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How Supercomputers are Preventing a Wall of Water from Taking You Out

Post by
Jolie Hales

When I was a kid (ok… and maybe an adult, too), I thought tsunamis looked like this:



...giant walls of water casting menacing shadows over skyscrapers until everything came crashing down.


Though apparently I’m not alone.


Many people in society today believe as I did when I was a *cough* “kid.”  Maybe we can blame Hollywood for that.  I mean, I once pulled a 300-pound man out of a wrecked car assuming it would explode, because that’s what happens on TV, right?  (True story -- the cops were rather confused when they found a moaning man on the ground, and I was sore for days.) 


As you likely know, tsunamis depicted in Hollywood are about as scientifically accurate as tornado-hitchhiking sharks swirling around your head.


So in the spirit of science, the good people at the National Oceanic and Atmospheric Administration (NOAA) attempted to correct popular misconception by simulating a much more accurate visual depiction of what a tsunami could realistically look like:



Indeed, thanks to computational simulations on supercomputers, we know more about these waves than ever before, as well as what that means for those living along -- or even visiting -- the coastlines.


The “Wall” of Water


“When you think of a wave, you think of an ocean wave, right?”


Right.  Or a thousand-foot wall of water, but go on.


“Tsunamis actually are technically really long waves.  A better way for someone to imagine it would be to think of, for example, how the tide slowly comes in.  You can’t really tell that it’s a wave, but it technically is.  So a tsunami is really similar in that you basically just have a rush of water coming inland, and it just keeps going and going and going, like a tide coming in that doesn’t stop.” - Dr. Lauren Schambach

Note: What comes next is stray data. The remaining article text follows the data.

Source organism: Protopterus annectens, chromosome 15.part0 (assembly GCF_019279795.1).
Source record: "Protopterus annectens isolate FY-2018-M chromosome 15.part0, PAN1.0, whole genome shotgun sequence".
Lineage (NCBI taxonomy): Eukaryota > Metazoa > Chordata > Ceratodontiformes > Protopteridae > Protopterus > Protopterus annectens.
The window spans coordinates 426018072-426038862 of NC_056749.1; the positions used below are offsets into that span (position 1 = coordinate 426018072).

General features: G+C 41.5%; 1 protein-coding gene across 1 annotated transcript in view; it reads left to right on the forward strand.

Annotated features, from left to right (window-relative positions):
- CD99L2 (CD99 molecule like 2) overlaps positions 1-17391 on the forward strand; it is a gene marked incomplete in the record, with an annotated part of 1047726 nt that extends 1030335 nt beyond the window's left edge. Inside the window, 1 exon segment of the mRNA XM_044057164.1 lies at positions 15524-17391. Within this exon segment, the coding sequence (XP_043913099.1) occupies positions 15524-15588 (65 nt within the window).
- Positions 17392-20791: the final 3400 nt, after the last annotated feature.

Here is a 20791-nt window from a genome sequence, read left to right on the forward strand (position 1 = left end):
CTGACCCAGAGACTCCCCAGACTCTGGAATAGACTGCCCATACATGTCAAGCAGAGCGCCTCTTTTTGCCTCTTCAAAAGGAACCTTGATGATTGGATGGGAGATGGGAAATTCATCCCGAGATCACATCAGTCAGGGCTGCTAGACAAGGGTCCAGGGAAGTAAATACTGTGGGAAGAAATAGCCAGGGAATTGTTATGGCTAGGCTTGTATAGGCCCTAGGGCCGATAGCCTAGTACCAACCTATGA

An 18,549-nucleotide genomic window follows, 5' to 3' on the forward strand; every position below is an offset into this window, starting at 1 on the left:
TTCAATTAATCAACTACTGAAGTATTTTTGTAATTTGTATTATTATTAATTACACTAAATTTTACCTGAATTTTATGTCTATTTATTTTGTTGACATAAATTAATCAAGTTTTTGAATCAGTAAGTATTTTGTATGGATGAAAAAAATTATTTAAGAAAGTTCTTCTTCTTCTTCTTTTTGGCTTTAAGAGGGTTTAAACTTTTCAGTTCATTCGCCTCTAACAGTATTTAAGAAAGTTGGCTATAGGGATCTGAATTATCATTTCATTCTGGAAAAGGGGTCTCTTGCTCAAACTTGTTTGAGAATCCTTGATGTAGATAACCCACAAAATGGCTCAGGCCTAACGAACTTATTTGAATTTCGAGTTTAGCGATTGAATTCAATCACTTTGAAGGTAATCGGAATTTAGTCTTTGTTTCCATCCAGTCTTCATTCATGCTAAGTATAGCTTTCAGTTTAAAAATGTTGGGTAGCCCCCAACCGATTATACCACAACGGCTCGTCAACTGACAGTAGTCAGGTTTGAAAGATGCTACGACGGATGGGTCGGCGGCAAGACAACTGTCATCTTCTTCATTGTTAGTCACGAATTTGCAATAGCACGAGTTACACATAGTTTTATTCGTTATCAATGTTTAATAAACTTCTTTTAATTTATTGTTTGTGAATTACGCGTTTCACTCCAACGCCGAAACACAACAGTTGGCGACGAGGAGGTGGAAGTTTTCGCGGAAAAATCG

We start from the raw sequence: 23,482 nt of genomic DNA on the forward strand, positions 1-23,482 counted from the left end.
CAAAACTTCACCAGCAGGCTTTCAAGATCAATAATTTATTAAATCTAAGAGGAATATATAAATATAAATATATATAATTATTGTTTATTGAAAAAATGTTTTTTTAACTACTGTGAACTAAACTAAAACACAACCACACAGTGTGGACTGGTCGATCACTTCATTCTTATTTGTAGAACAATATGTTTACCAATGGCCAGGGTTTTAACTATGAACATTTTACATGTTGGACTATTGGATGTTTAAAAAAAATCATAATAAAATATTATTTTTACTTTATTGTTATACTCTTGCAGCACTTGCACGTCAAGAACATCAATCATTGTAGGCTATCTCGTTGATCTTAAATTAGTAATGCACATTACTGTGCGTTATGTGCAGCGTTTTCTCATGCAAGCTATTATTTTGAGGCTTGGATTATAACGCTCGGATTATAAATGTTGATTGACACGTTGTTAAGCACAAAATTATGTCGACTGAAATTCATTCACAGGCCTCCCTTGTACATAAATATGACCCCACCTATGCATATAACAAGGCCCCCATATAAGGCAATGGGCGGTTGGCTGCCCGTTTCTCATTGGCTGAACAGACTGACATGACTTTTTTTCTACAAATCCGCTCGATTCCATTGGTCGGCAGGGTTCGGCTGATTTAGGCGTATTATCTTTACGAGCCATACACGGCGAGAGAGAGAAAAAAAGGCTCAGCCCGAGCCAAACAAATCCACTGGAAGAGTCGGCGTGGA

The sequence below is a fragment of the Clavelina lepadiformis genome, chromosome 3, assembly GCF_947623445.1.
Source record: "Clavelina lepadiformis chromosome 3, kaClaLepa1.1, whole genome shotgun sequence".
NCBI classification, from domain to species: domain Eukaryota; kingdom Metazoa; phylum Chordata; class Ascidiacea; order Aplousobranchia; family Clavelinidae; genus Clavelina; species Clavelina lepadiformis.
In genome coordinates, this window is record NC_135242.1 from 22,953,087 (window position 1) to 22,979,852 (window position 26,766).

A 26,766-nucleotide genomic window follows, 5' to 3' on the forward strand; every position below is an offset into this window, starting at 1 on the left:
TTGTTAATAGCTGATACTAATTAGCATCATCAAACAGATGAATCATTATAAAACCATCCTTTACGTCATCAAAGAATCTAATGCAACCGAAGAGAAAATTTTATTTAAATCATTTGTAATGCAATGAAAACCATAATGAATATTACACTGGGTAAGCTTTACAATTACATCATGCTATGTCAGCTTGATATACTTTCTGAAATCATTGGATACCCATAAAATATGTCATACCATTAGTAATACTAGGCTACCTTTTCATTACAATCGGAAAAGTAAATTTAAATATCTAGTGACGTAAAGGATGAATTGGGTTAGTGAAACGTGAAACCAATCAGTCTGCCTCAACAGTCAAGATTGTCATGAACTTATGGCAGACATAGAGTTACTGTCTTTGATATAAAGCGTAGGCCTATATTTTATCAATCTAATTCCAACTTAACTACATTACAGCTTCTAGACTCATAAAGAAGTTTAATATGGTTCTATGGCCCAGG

Ernest De Leon and I had a chance to speak to Dr. Lauren Schambach, a recent Ph.D graduate of Ocean Engineering at the University of Rhode Island, on a recent episode of the Big Compute Podcast, Tsimulating Tsunamis.  She told us about an interesting scenario that occurred over a hundred years ago, where computational simulation has brought us closer to the forensic answer to a cold case…


Tragedy in Italy


The year was 1908, in the coastal town of Messina, Italy, located on the island of Sicily just off the “toe of the boot.”  It was early in the morning before the sun had crept over the horizon, and the black sky was filled with a steady downpour of rain.  

Suddenly, the ground started shaking.


Approximate location of Messina Earthquake of 1908

It was a 7.1-magnitude earthquake, and the fragile stone structures built on the soft, sandy soil didn’t have a fighting chance.  Nearly every single structure -- every house, church, school -- either completely collapsed or was significantly damaged beyond repair.  Around 80,000 people in Messina did not survive, making up about half of the town’s population and including police officers, doctors, and political leaders who were desperately needed to cope with the aftermath.